Usually a clock section consists of an analog PLL for external synchronization and several quartz oscillators for internal synchronisation. SteadyClock requires only one quartz, using a frequency not equalling digital audio, therefore effectively avoiding disturbances. Latest circuit designs like hi-speed digital synthesizer operating at unsurpassed 200 MHz, a fully digital PLL design, and efficient analog filtering allow RME to realize a completely newly developed clock technology, right within the FPGA, at lowest costs. The clock's performance exceeds even professional expectations. Despite its remarkable features, SteadyClock reacts quite fast compared to other techniques. It locks in fractions of a second to the input signal, follows even extreme varipitch changes with phase accuracy, and locks directly within a range of 28 kHz up to 200 kHz.
Compared to other technologies, one of SteadyClock's main advantages is its single stage design. Usually the PLL consists of a first stage reacting as broad clock locking circuit, then a second stage acts as narrow locking circuit. Only the narrow circuit provides jitter suppression, so that locking takes some time, and in varipitch applications, where the second stage does not get active at all, nearly no jitter suppression is provided. SteadyClock locks directly and provides high jitter suppression throughout!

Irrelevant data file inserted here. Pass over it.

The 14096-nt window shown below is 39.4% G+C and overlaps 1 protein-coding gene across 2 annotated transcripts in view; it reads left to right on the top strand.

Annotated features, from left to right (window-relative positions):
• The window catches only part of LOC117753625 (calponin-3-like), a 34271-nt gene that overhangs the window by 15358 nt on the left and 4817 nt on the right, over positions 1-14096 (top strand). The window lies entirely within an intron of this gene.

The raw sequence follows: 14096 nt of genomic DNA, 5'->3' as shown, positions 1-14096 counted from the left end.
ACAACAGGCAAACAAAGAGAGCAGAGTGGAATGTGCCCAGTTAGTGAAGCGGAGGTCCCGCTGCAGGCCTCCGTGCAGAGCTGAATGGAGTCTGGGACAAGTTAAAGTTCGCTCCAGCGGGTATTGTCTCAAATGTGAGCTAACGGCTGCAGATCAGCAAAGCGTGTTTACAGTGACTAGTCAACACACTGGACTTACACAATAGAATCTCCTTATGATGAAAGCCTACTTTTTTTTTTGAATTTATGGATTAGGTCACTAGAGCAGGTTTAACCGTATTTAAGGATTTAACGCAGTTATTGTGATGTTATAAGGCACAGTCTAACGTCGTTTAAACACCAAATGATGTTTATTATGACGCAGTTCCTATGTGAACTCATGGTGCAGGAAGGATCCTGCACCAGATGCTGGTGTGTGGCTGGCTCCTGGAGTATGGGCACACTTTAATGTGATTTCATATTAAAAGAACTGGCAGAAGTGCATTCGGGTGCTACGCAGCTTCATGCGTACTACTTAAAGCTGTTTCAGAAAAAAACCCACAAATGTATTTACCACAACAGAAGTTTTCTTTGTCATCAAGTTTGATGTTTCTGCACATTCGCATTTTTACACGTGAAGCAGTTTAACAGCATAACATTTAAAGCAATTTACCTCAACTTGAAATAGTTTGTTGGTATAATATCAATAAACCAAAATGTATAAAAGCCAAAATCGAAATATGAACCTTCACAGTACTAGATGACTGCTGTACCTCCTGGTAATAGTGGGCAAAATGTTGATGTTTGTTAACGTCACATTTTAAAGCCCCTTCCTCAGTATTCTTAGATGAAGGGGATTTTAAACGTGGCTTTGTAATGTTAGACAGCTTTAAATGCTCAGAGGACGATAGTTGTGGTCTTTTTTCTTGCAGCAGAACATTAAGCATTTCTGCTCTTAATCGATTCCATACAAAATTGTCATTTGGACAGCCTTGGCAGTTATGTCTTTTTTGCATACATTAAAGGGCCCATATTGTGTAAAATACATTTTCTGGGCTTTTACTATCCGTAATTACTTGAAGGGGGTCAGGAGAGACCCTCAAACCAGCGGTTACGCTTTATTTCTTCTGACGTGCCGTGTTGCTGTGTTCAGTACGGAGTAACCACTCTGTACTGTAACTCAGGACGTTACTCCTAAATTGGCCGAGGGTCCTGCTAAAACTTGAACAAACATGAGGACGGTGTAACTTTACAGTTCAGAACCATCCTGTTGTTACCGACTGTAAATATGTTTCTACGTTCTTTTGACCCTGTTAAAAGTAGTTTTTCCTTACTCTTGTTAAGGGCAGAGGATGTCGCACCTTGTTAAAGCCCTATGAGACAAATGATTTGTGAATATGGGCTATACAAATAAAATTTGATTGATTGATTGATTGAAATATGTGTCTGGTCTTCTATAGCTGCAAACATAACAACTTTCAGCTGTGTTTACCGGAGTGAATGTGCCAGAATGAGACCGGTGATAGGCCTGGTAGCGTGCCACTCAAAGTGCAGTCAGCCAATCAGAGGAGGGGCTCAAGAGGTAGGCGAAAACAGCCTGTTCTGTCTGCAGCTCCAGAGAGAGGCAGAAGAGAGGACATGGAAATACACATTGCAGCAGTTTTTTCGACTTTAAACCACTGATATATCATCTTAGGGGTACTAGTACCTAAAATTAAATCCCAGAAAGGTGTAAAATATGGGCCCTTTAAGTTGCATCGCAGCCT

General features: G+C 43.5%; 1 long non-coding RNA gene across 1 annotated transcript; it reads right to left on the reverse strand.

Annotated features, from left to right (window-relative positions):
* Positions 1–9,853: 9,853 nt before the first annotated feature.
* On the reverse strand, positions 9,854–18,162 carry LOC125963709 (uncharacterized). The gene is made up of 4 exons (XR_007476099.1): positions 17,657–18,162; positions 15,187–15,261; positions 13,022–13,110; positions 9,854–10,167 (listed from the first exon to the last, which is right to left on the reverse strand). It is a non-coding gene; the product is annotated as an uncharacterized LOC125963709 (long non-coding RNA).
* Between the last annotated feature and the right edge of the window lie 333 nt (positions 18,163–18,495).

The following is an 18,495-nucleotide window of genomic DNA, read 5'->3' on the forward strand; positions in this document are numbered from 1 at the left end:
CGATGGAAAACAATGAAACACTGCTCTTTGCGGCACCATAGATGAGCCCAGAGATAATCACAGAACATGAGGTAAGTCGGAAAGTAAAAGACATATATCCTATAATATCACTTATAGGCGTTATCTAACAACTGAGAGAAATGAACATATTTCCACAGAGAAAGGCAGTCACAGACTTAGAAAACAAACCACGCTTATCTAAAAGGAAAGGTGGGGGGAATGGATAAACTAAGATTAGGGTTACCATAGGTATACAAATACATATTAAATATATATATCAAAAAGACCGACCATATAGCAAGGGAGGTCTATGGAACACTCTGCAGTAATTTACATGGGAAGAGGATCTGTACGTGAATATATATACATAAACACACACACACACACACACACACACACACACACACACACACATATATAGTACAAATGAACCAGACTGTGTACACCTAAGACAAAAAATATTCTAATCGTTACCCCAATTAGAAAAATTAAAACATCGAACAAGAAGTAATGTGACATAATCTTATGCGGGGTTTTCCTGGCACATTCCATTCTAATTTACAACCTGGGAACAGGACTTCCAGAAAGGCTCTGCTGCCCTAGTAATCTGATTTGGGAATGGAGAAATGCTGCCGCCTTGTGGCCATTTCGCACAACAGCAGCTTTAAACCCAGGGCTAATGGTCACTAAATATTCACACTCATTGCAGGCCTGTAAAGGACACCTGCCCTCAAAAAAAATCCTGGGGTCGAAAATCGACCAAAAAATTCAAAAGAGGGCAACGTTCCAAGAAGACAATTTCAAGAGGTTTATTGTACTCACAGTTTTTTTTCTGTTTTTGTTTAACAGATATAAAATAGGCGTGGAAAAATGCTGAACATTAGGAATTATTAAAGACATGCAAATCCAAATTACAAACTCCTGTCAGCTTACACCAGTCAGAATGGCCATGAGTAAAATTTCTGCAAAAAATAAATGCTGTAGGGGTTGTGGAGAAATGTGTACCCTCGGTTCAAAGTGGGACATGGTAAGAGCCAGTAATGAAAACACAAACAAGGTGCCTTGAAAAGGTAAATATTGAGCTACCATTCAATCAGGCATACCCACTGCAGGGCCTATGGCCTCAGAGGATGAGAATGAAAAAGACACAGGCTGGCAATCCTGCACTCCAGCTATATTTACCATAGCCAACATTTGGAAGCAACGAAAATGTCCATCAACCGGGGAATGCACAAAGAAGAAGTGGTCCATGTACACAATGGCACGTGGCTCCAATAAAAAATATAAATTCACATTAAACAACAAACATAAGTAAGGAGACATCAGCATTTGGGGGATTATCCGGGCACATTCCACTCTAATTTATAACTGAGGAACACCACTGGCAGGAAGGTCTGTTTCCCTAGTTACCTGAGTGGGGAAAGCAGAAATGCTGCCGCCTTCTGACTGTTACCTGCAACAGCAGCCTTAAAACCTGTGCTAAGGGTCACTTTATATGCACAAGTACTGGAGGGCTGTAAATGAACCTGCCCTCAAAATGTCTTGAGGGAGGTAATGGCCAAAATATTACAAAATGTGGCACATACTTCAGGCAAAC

SteadyClock has originally been developed to gain a stable and clean clock from the heavily jittery MADI data signal. The embedded MADI clock suffers from about 80 ns jitter, caused by the time resolution of 125 MHz within the format. Common jitter values for other devices are 5 ns, while a very good clock will have less than 2 ns.
The picture to the right shows the MADI input signal with 80 ns of jitter (top graph, yellow). Thanks to SteadyClock this signal turns into a clock with less than 2 ns jitter (lower graph, blue).
Using other input sources like AES, SPDIF, word clock or ADAT, one most probably never experiences such high jitter values. But SteadyClock is not only ready for them, it would handle them just on the fly.
The screnshot to the right shows an extremely jittery word clock signal of about 50 ns jitter (top graph, yellow). Again SteadyClock provides an extreme clean-up. The filtered clock shows less than 2 ns jitter (lower graph, blue).
The following example shows SteadyClock's behaviour in real-world operation. The ADAT input of the HDSP 9632 uses an advanced Bitclock PLL. But this PLL does not provide any jitter suppression within the audio range. Therefore the quality of the clock extracted from the ADAT signal depends on the specific ADAT source.
But on the HDSP 9632 (also ADI-648 and HDSP MADI), SteadyClock will process the ADAT clock signal after its extraction.
The picture to the right shows the word clock output of the HDSP 9632, which is directly fed from the internal master clock - and with this from SteadyClock.
In this case the card is set to AutoSync, and receives an ADAT signal with very low jitter (below 1 ns). The remaining jitter behind BitClock PLL and SteadyClock is hard to detect at all, with a value of around 700 ps (0.7 ns).